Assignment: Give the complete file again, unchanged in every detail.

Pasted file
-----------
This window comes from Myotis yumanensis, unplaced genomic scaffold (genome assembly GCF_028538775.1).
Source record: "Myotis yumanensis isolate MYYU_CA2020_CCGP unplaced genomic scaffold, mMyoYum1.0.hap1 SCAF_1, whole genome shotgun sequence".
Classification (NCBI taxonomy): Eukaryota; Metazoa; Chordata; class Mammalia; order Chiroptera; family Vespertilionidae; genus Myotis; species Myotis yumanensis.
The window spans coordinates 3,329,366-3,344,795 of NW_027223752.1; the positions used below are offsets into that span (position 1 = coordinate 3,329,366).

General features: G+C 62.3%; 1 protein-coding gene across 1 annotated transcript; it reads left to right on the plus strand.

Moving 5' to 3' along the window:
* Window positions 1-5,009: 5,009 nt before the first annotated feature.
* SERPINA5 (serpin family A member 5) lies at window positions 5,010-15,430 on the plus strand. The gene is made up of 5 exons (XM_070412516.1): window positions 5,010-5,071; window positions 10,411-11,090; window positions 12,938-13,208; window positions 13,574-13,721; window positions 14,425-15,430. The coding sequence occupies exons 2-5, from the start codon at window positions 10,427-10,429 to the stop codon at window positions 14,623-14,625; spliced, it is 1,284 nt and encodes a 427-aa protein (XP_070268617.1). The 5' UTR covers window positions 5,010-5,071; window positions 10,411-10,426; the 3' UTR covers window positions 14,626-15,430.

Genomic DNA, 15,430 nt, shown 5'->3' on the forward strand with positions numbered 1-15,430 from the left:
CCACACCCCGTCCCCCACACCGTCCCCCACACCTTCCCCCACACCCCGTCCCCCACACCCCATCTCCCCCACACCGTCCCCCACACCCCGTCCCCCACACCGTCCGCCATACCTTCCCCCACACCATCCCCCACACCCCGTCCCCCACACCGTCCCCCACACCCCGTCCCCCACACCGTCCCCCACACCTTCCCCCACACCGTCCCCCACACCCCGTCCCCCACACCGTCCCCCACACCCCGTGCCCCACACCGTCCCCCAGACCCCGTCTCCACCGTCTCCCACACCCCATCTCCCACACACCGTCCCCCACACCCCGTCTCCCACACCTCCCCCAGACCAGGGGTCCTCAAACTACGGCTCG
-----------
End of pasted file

This window comes from Myotis yumanensis, unplaced genomic scaffold (genome assembly GCF_028538775.1).
Source record: "Myotis yumanensis isolate MYYU_CA2020_CCGP unplaced genomic scaffold, mMyoYum1.0.hap1 SCAF_1, whole genome shotgun sequence".
Classification (NCBI taxonomy): Eukaryota; Metazoa; Chordata; class Mammalia; order Chiroptera; family Vespertilionidae; genus Myotis; species Myotis yumanensis.
The window spans coordinates 3,329,366-3,344,795 of NW_027223752.1; the positions used below are offsets into that span (position 1 = coordinate 3,329,366).

General features: G+C 62.3%; 1 protein-coding gene across 1 annotated transcript; it reads left to right on the plus strand.

Moving 5' to 3' along the window:
* Window positions 1-5,009: 5,009 nt before the first annotated feature.
* SERPINA5 (serpin family A member 5) lies at window positions 5,010-15,430 on the plus strand. The gene is made up of 5 exons (XM_070412516.1): window positions 5,010-5,071; window positions 10,411-11,090; window positions 12,938-13,208; window positions 13,574-13,721; window positions 14,425-15,430. The coding sequence occupies exons 2-5, from the start codon at window positions 10,427-10,429 to the stop codon at window positions 14,623-14,625; spliced, it is 1,284 nt and encodes a 427-aa protein (XP_070268617.1). The 5' UTR covers window positions 5,010-5,071; window positions 10,411-10,426; the 3' UTR covers window positions 14,626-15,430.

Genomic DNA, 15,430 nt, shown 5'->3' on the forward strand with positions numbered 1-15,430 from the left:
CCACACCCCGTCCCCCACACCGTCCCCCACACCTTCCCCCACACCCCGTCCCCCACACCCCATCTCCCCCACACCGTCCCCCACACCCCGTCCCCCACACCGTCCGCCATACCTTCCCCCACACCATCCCCCACACCCCGTCCCCCACACCGTCCCCCACACCCCGTCCCCCACACCGTCCCCCACACCTTCCCCCACACCGTCCCCCACACCCCGTCCCCCACACCGTCCCCCACACCCCGTGCCCCACACCGTCCCCCAGACCCCGTCTCCACCGTCTCCCACACCCCATCTCCCACACACCGTCCCCCACACCCCGTCTCCCACACCTCCCCCAGACCAGGGGTCCTCAAACTACGGCTCG